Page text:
Want help for education? Call it a jobs need

Want help for education? Call it a jobs need

September 7th, 2013 in Opinion Times

Gov. Bill Haslam addresses education and jobs during a meeting with Times Free Press staffers.

Photo by Patrick Smith /Times Free Press.

Parents have been clamoring for years in Tennessee for officials to improve schools.

Education experts have been clamoring for decades that future jobs depend on better education.

Tennessee Gov. Bill Haslam, like probably every governor before him, has agreed.

But Haslam, a Republican businessman, says the future is now, as he hears "about four times a week" from Tennessee employers and prospective employers that they fear Tennessee's workforce is not and will not be well-educated enough to meet their needs.

Studies bear this out: By the year 2025, at least 55 percent of Tennesseans will need a four-year college degree, a two-year degree or at least a 1-year certificate in order to keep up with job demand. Currently only 32 percent of us have a certificate or degree beyond high school.

So while supporting education didn't get the needed attention, finally the specter of lost jobs -- and the new state revenue they bring in -- has proven to be the hot button. Especially as the state continues to try to reel in major companies such as Hyundai and auto assembly plant suppliers.

The governor is stumping the state this week with his "Drive to 55" program. But it will be tough going. If every child in 6th grade graduates from high school (and we know that's not going to happen), and every high school graduate goes to college (and we know that won't happen), we still wouldn't get there. And on our current trajectory, we'll be at just 39 percent -- or halfway to our goal by 2025, Haslam told Chattanooga Times Free Press reporters and editors on Friday.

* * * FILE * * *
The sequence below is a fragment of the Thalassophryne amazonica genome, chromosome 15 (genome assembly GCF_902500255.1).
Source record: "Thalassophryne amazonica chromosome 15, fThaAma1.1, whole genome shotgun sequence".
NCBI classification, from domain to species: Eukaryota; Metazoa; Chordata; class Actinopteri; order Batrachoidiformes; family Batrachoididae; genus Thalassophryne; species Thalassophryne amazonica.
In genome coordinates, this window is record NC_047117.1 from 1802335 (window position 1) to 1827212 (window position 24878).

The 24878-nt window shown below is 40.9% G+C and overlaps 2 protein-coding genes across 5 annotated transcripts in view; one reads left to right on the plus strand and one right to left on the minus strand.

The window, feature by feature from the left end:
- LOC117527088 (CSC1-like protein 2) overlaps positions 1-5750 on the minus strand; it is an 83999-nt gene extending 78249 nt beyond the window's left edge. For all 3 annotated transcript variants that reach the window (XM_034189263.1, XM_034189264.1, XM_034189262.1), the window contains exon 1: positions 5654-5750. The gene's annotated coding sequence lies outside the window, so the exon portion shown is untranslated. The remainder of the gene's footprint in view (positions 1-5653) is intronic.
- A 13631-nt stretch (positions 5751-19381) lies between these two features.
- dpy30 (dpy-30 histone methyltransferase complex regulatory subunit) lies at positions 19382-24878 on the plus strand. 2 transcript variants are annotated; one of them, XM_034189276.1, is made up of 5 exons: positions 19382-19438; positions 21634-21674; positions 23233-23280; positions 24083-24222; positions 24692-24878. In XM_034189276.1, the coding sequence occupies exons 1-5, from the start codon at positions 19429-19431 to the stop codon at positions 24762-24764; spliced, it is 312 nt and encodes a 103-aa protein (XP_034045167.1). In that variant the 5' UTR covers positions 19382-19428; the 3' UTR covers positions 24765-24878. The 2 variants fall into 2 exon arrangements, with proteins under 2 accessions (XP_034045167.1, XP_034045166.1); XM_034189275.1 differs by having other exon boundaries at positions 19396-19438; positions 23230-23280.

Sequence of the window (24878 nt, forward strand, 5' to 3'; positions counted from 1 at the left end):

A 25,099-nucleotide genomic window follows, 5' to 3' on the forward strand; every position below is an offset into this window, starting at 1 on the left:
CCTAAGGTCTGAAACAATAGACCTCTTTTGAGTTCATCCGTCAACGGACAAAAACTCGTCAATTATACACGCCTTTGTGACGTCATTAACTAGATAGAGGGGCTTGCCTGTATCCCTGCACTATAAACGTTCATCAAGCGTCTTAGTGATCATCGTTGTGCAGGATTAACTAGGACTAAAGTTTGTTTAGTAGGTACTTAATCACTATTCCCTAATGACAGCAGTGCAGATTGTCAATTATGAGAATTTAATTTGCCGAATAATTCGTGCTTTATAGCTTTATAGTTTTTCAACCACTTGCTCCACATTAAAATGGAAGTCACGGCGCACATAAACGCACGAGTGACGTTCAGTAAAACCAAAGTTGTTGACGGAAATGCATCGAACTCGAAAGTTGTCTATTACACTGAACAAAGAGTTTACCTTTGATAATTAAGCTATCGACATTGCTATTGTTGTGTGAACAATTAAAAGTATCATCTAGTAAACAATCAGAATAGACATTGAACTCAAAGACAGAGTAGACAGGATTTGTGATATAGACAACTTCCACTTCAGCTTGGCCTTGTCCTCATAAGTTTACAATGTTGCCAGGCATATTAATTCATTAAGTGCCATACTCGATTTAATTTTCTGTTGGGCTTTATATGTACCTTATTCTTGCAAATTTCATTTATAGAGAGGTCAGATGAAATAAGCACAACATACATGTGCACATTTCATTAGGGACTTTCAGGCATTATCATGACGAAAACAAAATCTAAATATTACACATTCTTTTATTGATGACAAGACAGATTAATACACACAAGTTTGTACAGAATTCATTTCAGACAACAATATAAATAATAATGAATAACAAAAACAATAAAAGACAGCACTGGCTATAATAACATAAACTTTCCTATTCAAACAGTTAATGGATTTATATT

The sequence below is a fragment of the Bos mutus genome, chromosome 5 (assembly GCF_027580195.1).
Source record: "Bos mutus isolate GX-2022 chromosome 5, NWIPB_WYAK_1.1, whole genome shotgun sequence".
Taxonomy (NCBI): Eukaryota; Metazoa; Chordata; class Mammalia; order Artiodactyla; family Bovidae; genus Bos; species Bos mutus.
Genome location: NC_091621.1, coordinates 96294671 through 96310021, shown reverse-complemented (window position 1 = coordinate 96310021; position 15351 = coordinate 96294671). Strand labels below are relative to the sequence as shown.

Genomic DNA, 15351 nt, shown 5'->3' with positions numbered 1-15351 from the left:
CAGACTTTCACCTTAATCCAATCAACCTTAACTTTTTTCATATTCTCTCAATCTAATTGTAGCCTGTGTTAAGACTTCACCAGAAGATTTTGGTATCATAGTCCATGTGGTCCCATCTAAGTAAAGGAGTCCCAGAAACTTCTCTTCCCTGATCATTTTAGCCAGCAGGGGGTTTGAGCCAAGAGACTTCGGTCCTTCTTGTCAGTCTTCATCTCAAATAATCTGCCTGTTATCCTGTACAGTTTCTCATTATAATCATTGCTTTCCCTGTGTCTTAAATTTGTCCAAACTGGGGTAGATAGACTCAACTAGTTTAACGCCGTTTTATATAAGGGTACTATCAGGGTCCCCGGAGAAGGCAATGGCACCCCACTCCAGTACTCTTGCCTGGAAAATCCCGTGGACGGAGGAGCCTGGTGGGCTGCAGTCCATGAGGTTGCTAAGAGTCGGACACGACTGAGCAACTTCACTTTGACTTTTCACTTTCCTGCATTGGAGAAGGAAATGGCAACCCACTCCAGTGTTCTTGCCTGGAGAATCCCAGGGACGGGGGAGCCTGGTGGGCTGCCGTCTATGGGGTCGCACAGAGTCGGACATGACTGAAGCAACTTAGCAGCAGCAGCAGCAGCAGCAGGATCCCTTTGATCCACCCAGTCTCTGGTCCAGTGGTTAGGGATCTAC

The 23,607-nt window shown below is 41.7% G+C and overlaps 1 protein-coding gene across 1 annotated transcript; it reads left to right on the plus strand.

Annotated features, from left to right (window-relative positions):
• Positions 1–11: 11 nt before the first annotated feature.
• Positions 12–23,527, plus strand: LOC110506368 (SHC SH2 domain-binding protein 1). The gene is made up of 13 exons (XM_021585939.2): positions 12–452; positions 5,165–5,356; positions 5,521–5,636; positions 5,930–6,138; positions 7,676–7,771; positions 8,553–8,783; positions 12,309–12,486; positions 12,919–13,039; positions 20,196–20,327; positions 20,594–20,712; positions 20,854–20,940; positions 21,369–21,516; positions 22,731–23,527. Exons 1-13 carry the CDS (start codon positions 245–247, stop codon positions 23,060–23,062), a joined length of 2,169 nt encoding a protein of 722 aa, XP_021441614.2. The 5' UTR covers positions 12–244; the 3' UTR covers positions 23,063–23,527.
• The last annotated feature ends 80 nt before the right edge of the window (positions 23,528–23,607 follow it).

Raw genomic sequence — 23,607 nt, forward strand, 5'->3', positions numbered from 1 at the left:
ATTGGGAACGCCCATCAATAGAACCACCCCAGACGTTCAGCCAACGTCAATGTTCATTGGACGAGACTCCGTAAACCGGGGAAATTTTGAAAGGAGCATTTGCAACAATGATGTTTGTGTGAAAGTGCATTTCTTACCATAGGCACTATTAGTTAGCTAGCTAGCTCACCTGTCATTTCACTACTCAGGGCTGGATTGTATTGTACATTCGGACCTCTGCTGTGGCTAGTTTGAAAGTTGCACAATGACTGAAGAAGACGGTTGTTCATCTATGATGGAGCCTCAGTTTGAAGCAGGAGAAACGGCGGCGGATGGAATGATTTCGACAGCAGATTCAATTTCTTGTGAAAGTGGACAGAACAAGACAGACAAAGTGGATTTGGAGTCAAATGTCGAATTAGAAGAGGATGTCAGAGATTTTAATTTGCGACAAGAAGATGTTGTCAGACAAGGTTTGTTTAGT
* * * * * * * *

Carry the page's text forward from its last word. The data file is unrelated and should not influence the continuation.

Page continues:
To make improvements, Haslam has persuaded Randy Boyd to leave his day job as the head of Radio Systems Corp. in Knoxville for a year to volunteer his time to spread a non-profit organization, tnAchieves, or offshoots of it, over the state. Boyd started tnAchieves in Knoxville, and it has sent more than 3,200 high school graduates to community college free of charge with mentors. The money to do this is raised from donors. In Knox County, the program runs on $1 million a year and is funded by seven donors, he said. The program now is up and running in 27 counties,

This is wow stuff. But helping Tennesseans receive more and better education still needs much more of a jump-start, both at college level and in secondary schools. Tennessee ranks 49th in the country for K-12 spending.

What's more, Hamilton County officials have not warmed to the tnAchieves program. In fact, we are now the lone holdout among the state's four biggest counties. County Mayor Jim Coppinger and Chattanooga Mayor Andy Berke, a Democrat, say the tnAchieves program is worth examining. But they also point to their own education initiatives aimed at boosting opportunities for local students.

Let's hope that lukewarm endorsement is not based on isolationism or partisan politics.

So far, home-grown efforts have not made the grade anywhere in Tennessee. Nearly 70 percent of Tennessee students entering community college need remedial classes before they can take college level courses. What's worse? Of those students in remedial classes, only 5 percent will eventually graduate from their degree program.

Haslam is right to push for higher education. But both he and local officials should also be pushing for better secondary education -- even when it means remembering that we get what we pay for.

Hamilton County schools and the Tennessee Department of Education have been forced to cut their budgets, and Haslam has cut food sales taxes twice and has made trims to the Hall Income Tax. And while the state touts programs that track student learning not just grade-by-grade, but also classroom-by-classroom, state law prohibits making the classroom and teacher-specific data available to the public. "We don't want to beat up on our teachers," Haslam said Friday.

So, parents, take a lesson. The next time you want to clamor about your child's education, frame it in a discussion about jobs and new tax revenue.